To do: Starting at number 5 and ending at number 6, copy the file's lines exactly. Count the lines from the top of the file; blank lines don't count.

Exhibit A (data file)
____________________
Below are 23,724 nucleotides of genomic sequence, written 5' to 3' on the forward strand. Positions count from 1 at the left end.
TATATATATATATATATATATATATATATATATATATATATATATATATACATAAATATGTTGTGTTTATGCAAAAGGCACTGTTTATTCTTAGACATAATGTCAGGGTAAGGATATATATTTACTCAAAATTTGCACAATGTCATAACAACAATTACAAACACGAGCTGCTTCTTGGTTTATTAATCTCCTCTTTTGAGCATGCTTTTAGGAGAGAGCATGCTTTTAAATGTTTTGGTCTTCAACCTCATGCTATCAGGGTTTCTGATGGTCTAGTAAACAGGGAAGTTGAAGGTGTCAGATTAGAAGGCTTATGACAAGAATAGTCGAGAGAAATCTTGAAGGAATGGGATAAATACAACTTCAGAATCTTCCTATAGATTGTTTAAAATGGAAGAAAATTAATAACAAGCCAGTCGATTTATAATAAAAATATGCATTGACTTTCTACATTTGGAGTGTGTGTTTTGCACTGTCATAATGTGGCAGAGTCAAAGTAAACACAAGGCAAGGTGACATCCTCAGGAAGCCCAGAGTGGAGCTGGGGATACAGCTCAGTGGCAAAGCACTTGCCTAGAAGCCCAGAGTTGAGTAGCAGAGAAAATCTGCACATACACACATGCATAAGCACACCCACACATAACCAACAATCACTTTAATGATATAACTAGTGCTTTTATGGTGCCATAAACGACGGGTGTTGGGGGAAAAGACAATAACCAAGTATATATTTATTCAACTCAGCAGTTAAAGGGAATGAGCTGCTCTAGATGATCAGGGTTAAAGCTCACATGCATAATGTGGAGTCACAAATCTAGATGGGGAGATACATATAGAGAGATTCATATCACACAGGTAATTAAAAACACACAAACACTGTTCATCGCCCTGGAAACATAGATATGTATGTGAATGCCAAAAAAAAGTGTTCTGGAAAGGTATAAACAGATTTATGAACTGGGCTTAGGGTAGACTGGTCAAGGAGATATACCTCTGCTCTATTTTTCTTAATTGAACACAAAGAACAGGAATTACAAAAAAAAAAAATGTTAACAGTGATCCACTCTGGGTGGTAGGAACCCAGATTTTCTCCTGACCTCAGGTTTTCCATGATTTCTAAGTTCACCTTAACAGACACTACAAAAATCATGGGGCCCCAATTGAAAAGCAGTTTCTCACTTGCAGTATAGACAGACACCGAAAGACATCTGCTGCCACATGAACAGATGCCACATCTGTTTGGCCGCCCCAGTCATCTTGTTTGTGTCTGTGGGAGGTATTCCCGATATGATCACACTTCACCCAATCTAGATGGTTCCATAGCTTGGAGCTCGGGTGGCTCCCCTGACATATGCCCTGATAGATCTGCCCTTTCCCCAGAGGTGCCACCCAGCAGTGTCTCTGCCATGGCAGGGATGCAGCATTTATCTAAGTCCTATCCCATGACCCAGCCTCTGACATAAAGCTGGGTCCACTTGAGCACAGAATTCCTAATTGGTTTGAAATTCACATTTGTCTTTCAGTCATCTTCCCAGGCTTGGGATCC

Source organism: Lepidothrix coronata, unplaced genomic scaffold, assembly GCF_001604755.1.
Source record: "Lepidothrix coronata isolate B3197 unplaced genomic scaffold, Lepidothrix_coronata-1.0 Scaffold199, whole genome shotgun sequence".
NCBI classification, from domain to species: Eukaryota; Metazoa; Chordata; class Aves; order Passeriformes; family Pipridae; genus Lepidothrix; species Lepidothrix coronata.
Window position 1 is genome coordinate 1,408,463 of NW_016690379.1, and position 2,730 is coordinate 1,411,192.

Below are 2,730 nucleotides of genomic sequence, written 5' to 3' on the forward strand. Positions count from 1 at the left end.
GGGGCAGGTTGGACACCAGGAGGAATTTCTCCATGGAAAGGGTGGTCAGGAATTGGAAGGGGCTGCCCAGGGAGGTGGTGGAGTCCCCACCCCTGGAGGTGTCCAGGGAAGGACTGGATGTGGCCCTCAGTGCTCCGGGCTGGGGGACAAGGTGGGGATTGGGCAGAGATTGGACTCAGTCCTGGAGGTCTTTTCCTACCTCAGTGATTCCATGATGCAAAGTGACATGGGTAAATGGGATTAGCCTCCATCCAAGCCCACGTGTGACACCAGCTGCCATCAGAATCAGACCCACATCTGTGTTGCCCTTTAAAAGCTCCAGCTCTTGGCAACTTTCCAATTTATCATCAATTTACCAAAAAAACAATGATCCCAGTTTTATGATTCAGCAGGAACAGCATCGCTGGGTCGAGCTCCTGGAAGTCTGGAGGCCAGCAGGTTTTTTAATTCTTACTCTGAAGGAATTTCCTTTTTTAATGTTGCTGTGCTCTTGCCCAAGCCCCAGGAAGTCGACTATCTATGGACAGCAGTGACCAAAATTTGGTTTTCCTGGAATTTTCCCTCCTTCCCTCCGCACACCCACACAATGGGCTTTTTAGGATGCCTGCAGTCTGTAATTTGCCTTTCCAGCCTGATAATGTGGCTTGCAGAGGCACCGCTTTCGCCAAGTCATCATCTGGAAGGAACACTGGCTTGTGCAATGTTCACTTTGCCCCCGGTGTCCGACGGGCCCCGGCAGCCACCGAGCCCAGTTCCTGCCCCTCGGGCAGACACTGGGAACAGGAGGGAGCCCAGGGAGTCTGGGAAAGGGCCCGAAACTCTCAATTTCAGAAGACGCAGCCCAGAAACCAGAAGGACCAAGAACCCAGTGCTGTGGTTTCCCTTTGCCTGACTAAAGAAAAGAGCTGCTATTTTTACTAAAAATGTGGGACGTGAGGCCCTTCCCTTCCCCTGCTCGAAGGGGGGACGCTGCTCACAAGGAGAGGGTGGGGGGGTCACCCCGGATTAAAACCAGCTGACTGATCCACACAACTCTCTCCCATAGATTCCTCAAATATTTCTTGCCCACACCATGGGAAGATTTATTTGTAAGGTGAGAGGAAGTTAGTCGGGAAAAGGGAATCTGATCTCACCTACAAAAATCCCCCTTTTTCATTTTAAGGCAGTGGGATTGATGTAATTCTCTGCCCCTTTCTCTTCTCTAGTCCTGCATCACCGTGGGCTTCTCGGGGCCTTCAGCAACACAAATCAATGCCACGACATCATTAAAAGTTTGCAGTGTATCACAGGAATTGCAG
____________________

NCBI classification, from domain to species: Eukaryota; Metazoa; Chordata; class Aves; order Passeriformes; family Pipridae; genus Lepidothrix; species Lepidothrix coronata.
Window position 1 is genome coordinate 1,408,463 of NW_016690379.1, and position 2,730 is coordinate 1,411,192.